Undying is Easy. Comedy is Hard.


The new film Shaky Shivers opens in medias res: two friends, Lucy and Karen, drive up to abandoned camp site (Camp Happy Bear, to be precise), and sit in their car, waiting for one of them to turn into a werewolf. They bicker nervously and trade barbs as the full moon rises. One of them brought a small canon of a pistol to shoot the other in case it happens, but they both forgot the silver bullets. Suddenly something's at the door. The gun is fired. It hits its mark. The relief is joyous, at least for one of them, until a low growl comes from the other side of the cab, and she turns to see…

Then a title card: "The day before." And we backtrack in time to see what brought Lucy and Karen to this place. What unfolds from there is a brisk, confident comedy directed by Sung Kang and featuring a motley troupe of characters.

But it all comes down to Lucy (Brooke Markham) and Karen (Vyvy Nguyen), two pals who work at the local Dairy Queen-style Friendly Freeze. They resist the idea that they're losers, staying in their hometown after high school and not fulfilling their potential, from a snarky rival classmate. Their specialty is the Shaky Shivers drink (hence the title). Enter a feral woman in a dirty shift who looks to have tree branches growing out of every orifice. Karen (the accommodating one) seeks to accommodate, while Lucy (the feisty one) gets in the crazy lady’s face, until a hand that has teeth (!) darts out and bites her and sends her into a black void. She comes to at Camp Happy Bear, where she and Karen bonded in childhood, buck naked except for handcuffs, the steering wheel of her car hanging off the other end of them.

And so forth.

Comedy is tough these days. It's being scrutinized, shaken for change, canceled, and tweaked to contemporary sensitivities, until new forms emerge. It ain't easy to get a laugh anymore. I'm happy to report that this small film slips very well into a new form. Shaky Shivers is funny. I laughed out loud, which I hardly ever do at films that pass for "comedies."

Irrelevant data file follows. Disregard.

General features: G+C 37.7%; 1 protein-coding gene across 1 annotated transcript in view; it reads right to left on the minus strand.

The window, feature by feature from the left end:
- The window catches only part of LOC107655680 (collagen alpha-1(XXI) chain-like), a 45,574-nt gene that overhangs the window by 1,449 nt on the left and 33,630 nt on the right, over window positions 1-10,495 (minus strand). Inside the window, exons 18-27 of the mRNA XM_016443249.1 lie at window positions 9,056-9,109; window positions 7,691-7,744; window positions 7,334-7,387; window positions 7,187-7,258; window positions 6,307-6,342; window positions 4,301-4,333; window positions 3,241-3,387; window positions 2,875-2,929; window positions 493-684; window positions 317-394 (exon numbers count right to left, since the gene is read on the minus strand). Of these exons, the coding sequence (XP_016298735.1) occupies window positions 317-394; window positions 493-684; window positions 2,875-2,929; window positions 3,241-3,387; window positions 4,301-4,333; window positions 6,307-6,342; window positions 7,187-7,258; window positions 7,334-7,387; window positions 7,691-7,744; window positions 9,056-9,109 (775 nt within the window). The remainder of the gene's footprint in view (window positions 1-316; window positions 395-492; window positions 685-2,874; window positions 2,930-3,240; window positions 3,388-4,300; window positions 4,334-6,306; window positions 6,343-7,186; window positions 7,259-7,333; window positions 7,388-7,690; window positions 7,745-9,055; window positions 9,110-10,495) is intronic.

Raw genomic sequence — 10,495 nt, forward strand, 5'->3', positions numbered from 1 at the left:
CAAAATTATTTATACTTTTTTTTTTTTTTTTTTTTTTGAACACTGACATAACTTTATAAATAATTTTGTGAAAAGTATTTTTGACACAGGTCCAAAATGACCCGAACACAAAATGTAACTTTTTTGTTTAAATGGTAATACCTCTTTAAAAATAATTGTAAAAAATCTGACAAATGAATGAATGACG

Don't get me wrong: Shaky Shivers isn't a knee-slapping laff riot. Its humor is subtler than that, and more subversive. The jokes sneak up on you, and usually grow out of character. They have a "did I just hear that?" quality.

Shaky Shivers has an appealing pokiness about it, not least due to its leads. They trade quips, complain, and come with razor-sharp cultural references and a willingness to entertain. Credit the script, written by Andrew McAllister and Aaron Strongoni, for that, and Ms. Markham's and Ms. Nguyen's snappy delivery. They are deadpan and true to character. This being a horror film as well, and incorporating everything from the Undead to Bigfoot, certain clichés—brain eating, zombie transforming, pagan cults—must be honored. But the principals do it with endearing grace and wonderful comic timing.

Sung Kang, the director, is Korean-American and known for his acting roles in the Fast & Furious series and Justin Lin's Better Luck Tomorrow. This is his first directorial effort. He and scriptwriters McAllister and Strongoli are deep into fandom here, tapping into their affection for '80s movies, a la Netflix's Stranger Things. But together they have a loose and amiable style.

The cast is a mix of veteran actors and newcomers. Brooke Markham, who plays Lucy, has done some TV like Beyond the Dark. Vyvy Nguyen has been on Young Sheldon. Both are comic finds. Herschel Sparber plays their boss, Bob, and has been on TV’s Star Trek: Deep Space Nine, as well as The Birdcage. Jimmy Bellinger (TV's Shameless and the film Blockers) has a cool turn as their workmate Eric, and Erin Daniels plays the "crazy old lady," a.k.a. Mama Nature, and has been on The L Word: Generation Q. Skyler Day is their nemesis (TV's Parenthood and Law and Order). Danielle Weeks has been on Will & Grace. And isn’t that Sung Kang himself in a cameo as the mysterious lothario Roger Bang?

It looks like the filmmakers had access to an abandoned camp and improvised and shot the thing over a weekend. That’s what I mean by "pokey." Its moves are odd and illogical, and the fun is in anticipating what will happen next. It takes itself just seriously enough that when the goofiness hits, it hits the sweet spot. You have the distinct feeling of being in on the joke.

Shaky Shivers. Directed by Sung Kang. 2022. From Cineverse Releasing. 82 minutes. On DVD and VOD.

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